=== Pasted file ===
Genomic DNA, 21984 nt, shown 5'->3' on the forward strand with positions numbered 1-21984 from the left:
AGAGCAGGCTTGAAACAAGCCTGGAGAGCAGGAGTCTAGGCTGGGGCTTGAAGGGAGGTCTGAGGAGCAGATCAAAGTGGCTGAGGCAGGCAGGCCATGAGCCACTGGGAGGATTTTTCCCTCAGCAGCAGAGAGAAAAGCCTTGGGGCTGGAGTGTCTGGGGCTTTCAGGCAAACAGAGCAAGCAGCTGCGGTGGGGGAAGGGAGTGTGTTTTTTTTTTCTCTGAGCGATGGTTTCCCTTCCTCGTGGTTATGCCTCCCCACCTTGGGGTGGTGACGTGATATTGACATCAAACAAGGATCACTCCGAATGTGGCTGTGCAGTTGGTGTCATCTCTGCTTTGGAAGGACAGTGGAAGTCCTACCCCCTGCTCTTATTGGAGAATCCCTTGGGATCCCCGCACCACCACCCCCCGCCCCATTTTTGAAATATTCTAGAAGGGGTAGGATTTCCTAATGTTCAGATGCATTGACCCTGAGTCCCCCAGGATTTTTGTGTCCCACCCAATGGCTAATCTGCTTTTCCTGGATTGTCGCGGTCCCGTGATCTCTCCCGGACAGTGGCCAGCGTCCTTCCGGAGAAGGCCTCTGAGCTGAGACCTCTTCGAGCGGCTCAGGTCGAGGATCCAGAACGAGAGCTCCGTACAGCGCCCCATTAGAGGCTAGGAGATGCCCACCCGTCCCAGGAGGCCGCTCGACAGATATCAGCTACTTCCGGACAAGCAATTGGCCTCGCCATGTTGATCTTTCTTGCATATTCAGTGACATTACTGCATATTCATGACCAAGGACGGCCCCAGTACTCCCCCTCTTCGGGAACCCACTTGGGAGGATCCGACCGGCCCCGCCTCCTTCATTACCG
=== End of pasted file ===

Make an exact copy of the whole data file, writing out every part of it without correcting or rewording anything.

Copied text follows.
Genomic DNA, 21984 nt, shown 5'->3' on the forward strand with positions numbered 1-21984 from the left:
AGAGCAGGCTTGAAACAAGCCTGGAGAGCAGGAGTCTAGGCTGGGGCTTGAAGGGAGGTCTGAGGAGCAGATCAAAGTGGCTGAGGCAGGCAGGCCATGAGCCACTGGGAGGATTTTTCCCTCAGCAGCAGAGAGAAAAGCCTTGGGGCTGGAGTGTCTGGGGCTTTCAGGCAAACAGAGCAAGCAGCTGCGGTGGGGGAAGGGAGTGTGTTTTTTTTTTCTCTGAGCGATGGTTTCCCTTCCTCGTGGTTATGCCTCCCCACCTTGGGGTGGTGACGTGATATTGACATCAAACAAGGATCACTCCGAATGTGGCTGTGCAGTTGGTGTCATCTCTGCTTTGGAAGGACAGTGGAAGTCCTACCCCCTGCTCTTATTGGAGAATCCCTTGGGATCCCCGCACCACCACCCCCCGCCCCATTTTTGAAATATTCTAGAAGGGGTAGGATTTCCTAATGTTCAGATGCATTGACCCTGAGTCCCCCAGGATTTTTGTGTCCCACCCAATGGCTAATCTGCTTTTCCTGGATTGTCGCGGTCCCGTGATCTCTCCCGGACAGTGGCCAGCGTCCTTCCGGAGAAGGCCTCTGAGCTGAGACCTCTTCGAGCGGCTCAGGTCGAGGATCCAGAACGAGAGCTCCGTACAGCGCCCCATTAGAGGCTAGGAGATGCCCACCCGTCCCAGGAGGCCGCTCGACAGATATCAGCTACTTCCGGACAAGCAATTGGCCTCGCCATGTTGATCTTTCTTGCATATTCAGTGACATTACTGCATATTCATGACCAAGGACGGCCCCAGTACTCCCCCTCTTCGGGAACCCACTTGGGAGGATCCGACCGGCCCCGCCTCCTTCATTACCG